Academic material and vocabulary can be useful when applied to a piece projected on a classroom screen or hung on a gallery wall: you can identify the general style and period, describe the composition, palette, tone. But too often, students’ opinions are barely altered versions of what's in their professors’ lecture notes or the pages of their assigned reading. There's no room to decide how you feel about a work—only to learn why it's important. Are we being taught how to look at art, or how we should look at it?
Betsy Williamson considers that question in her show "Mining the Textbooks of Art History," running through July 21 at ARC Gallery, 2156 N. Damen.
“Kids go into class and they regurgitate what they’re told,” Williamson told me in a telephone interview. “I’ve looked at a lot of art-history textbooks, and they all basically say the same thing about an object and use one specific piece as a stand-in for a specific time period. They all use the same image. So everyone learns one or two things about this piece of art—but on an intimate level, critical thinking isn't really happening.”
With an MFA in photography and an MA in art history, Williamson is familiar with how art classes are formatted and syllabuses are drawn up. She says that her most recent work, Rethinking Art History, derives from her concern about the ways in which centuries of global art history get boiled down for presentation to entry-level survey classes. In that series, she juxtaposes images of famous masterpieces and sentences taken from textbooks, creating precise, colorful collages that highlight the dizzying overload of information encompassed by the courses. Williamson sets the ancient Roman sculpture Laocoon and His Sons against Picasso’s 1907 canvas Les Demoiselles d’Avignon. The hard-edged rainbow curves of Frank Stella’s Agbatana III frame a snapshot of cigar-store Indians.
“There’s a lot of push and pull between Western and non-Western and different time periods" in "Mining the Textbooks of Art History," Williamson says. "I don’t mean the works to come off as rude or hateful, but they are critical, and subtly humorous—though I guess if you didn’t know a lot about art history, you probably wouldn’t get any of the humor of it.”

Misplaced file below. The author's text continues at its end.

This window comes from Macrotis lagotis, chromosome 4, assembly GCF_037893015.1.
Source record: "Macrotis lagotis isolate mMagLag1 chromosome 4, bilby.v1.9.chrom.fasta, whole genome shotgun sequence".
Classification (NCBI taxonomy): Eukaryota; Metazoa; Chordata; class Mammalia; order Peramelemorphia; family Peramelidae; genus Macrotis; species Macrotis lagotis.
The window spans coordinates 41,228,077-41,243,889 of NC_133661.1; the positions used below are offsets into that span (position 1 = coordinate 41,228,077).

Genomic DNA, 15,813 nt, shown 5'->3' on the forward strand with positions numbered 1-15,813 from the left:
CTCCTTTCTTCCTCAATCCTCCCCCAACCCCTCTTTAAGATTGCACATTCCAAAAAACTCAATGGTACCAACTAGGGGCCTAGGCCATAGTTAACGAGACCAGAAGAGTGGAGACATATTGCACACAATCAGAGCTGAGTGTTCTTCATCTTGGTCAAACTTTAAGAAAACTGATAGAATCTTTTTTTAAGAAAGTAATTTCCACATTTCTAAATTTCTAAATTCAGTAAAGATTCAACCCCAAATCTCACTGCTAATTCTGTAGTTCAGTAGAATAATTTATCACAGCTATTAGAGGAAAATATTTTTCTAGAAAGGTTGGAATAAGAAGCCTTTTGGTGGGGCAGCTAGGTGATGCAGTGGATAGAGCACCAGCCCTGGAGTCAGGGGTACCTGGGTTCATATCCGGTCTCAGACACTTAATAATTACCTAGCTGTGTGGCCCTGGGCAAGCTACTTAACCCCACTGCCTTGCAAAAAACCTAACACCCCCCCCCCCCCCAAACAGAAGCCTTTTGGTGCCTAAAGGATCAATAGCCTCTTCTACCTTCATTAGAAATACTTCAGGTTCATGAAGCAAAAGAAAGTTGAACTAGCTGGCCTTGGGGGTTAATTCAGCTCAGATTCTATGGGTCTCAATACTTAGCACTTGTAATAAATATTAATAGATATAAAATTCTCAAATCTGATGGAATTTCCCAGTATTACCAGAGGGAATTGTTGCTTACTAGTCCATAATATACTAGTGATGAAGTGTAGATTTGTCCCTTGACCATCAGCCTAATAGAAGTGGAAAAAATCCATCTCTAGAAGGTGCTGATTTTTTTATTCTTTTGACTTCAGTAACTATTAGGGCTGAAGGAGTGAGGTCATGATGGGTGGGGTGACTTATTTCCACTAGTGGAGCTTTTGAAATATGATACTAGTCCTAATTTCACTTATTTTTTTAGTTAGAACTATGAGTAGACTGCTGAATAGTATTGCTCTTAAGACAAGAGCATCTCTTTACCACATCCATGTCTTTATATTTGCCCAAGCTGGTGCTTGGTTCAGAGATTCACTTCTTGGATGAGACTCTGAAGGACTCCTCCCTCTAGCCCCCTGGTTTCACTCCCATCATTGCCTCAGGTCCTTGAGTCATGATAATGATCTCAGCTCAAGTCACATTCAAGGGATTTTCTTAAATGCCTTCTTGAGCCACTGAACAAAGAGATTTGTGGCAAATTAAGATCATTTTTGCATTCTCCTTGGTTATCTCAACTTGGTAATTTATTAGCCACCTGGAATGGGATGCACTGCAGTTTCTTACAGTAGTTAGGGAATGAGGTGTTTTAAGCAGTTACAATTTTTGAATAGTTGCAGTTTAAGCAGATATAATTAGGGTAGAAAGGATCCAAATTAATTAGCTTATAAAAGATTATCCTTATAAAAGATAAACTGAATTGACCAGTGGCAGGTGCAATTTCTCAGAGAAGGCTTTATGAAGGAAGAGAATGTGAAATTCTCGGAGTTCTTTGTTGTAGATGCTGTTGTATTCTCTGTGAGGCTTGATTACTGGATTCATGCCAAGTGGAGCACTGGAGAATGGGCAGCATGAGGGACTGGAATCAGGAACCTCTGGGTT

For Textbook Typology, Williamson found multiple textbook representations of iconic pieces, framed them, and hung them together in rows in order to point out the extent to which they've come to represent entire artistic movements or historical periods. Nine Mona Lisas stare out at you—the quintessential example of High Renaissance painting, and also a reminder of the fact that many images come to us secondhand, in reproductions with different scales and colors, hardly ever true to the original. In this series as well as in A History of Painting, which addresses the connections between photography and painting, Williamson emphasizes the influence of text in determining what information we absorb and value regarding art. The framed images in A History of Painting contain typed details about the works (dimensions, material, provenance) in their upper-left corners. Wall text becomes integrated into the paintings themselves; classification is made explicit.
“If you look really closely at the History of Painting pieces with the magnifying glasses that are hung around the gallery, you see that I’ve also included the bibliography information for the text [from which the work is drawn],” Williamson said. “I did that because you sort of take in what everyone says about these works, accept it, but don’t form your own opinions or thoughts.”